Everything we now call a resource was once useless. 200 years ago, aluminum was unknown and bauxite was just a red clay. For nearly, a century after its discovery, aluminum was so rare and expensive it was considered a precious metal. Gradually we learned how to efficiently produce aluminum until today it’s so cheap we use it for disposable drinking containers. Moreover, in the past only one specific aluminum compound was considered a useful ore. Now there are dozens. We even learn how to do without aluminum altogether, such as by substituting carbon-fiber composites in aircraft and other traditional uses of aluminum. This process happens with every resource, without exception. This is simply how technology works, but most people don’t understand this.

    However, more than technological ignorance is at play. There have been and are powerful social and political groups with vested interests in propagating the idea that resources are finite and ever diminishing.

    Our current concept of “natural” resources appears to have originated in the late 1800s as a pretext for military expansionism. As the fading aristocratic classes of Europe looked about for a reason to maintain their social and political dominance, they hit upon colonialism as an industrial-age form of empire. Colonialism was justified on the premise that developed countries had no choice but to violently seize a slice of the finite and shrinking pie of “natural” resources. Had people understood that industrial nations could have instead created alternative resources, the aristocrats wold not have been able to justify continuing their privileged positions in European society by claiming that only they could secure those vital resources by force of arms.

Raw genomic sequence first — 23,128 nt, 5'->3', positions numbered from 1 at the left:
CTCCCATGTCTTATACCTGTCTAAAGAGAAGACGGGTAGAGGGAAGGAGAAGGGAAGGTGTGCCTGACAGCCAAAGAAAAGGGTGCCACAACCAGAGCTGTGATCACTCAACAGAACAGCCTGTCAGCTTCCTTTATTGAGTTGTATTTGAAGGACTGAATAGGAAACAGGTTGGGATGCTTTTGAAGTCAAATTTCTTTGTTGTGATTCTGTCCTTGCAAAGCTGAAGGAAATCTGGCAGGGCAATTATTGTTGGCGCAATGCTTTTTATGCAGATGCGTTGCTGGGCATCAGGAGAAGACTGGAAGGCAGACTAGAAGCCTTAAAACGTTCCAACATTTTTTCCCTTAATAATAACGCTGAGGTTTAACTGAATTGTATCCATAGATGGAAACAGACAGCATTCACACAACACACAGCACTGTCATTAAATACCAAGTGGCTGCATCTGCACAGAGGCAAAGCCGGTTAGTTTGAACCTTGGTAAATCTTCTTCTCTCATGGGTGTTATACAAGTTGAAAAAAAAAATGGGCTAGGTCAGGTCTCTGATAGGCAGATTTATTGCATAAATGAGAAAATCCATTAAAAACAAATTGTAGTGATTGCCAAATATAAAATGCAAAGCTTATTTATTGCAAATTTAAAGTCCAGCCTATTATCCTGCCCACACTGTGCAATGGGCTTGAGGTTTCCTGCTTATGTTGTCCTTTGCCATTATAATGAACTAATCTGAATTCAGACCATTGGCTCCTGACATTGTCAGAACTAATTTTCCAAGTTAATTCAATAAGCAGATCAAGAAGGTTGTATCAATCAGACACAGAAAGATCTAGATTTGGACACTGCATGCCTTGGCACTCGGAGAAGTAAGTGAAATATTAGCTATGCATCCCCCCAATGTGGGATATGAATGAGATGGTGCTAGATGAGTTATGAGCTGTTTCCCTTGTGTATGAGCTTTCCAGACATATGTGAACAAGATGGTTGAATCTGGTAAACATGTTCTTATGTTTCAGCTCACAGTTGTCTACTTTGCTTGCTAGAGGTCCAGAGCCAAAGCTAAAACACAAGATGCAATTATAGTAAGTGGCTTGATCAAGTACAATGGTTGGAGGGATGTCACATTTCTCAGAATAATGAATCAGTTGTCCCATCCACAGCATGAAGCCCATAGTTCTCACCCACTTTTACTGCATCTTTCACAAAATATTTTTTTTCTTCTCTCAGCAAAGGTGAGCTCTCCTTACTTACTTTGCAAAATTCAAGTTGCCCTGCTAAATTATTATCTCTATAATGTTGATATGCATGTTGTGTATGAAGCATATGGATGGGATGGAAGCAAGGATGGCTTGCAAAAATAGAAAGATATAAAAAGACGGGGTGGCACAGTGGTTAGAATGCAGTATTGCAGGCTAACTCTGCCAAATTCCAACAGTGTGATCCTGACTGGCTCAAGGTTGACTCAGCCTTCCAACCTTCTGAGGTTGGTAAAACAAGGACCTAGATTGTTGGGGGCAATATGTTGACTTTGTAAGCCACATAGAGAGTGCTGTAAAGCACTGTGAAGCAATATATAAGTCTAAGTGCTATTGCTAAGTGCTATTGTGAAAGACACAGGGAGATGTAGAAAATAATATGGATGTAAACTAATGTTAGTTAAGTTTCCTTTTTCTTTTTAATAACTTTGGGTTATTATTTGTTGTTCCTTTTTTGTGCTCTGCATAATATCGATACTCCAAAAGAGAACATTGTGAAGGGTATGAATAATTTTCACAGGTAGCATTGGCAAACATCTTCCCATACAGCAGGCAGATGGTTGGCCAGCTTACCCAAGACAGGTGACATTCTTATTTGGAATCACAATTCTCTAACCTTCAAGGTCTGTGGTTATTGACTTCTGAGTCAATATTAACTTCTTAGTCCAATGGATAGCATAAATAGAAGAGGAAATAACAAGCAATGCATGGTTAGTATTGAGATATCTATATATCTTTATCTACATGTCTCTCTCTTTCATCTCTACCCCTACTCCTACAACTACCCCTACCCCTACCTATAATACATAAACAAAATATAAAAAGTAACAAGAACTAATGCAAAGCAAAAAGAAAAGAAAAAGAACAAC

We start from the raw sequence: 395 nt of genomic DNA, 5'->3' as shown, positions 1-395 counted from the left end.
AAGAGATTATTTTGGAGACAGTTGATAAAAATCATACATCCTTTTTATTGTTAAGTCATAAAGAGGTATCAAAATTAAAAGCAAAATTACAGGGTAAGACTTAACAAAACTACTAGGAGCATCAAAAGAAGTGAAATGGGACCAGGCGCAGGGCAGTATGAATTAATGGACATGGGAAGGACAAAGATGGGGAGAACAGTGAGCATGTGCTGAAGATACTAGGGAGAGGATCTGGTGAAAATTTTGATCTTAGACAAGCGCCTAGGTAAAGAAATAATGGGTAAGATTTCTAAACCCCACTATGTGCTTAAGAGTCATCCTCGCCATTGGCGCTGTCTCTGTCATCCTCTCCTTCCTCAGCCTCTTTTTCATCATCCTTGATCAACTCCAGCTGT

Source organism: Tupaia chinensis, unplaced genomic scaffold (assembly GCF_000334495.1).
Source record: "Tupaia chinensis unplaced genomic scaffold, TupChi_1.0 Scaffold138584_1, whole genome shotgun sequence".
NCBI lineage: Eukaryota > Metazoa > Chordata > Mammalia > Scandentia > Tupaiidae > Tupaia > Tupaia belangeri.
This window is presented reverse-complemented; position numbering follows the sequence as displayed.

This mythology of “natural” resources would find its most horrific manifestation in Stalin’s slave camps, Hitler’s lebensraum and the brutal expansionism of the Imperial Japanese. As it turned out, the colonies disappeared and the world became even richer with even more resources.

    Since the 1960s, leftists have dusted off the old imperialistic concept of “natural” resources to justify an expansive state empowered to micromanage the day-to-day lives of everyone on the pretext of rationing finite and ever-dwindling “natural” resources. It’s not the overt warfare of conquest but it is based on the coercive power of the state. Just like the aristocrats, they have an intense social and political motive to convince everyone that we need leftists in power — to ensure that we have we don’t squander what little nature has left by stupidly and callously making our own decisions. However, if most people understand that we can create natural resources with the snap of our fingers, we don’t need a leftist-governed rationing state that is ever-mired in artificial emergencies.

    As our technology improves, we have more and more resources, not fewer and fewer. Every single year, we have more ways of making stuff than we did the year before. Every single year we have more available options in the materials we can use to solve any particular problem. This is why even though each generation over the last 200 years has gone through some kind of resource panic, we always end up with more resources and more ability to do things than we did before the pants-wetting hysteria began.

    Today is no different. Everyone who is panicking over resource depletion today is just as much an idiot or a cynical manipulator as were those who panicked over resource depletion a century ago.

    It’s time we jettisoned this archaic and murderous concept of natural resource. It’s already done way too much damage.

    Let’s educate people about how the world really works.

     

    9 Responses to “The Myth of “Natural” Resources”

    1. Michael Kennedy Says:

      Excellent. I remember as a kid how synthetic rubber was considered inferior to the real stuff and we waited for the war to be over so we could get back to natural rubber. BY the end of the war, that concept had been forgotten as well as I can recall. I can remember mixing the color powder into oleomargarine because the butter producers got laws passed that margarine couldn’t be yellow at the time of sale lest the unwary housewife buy it thinking it was the rare “real” butter.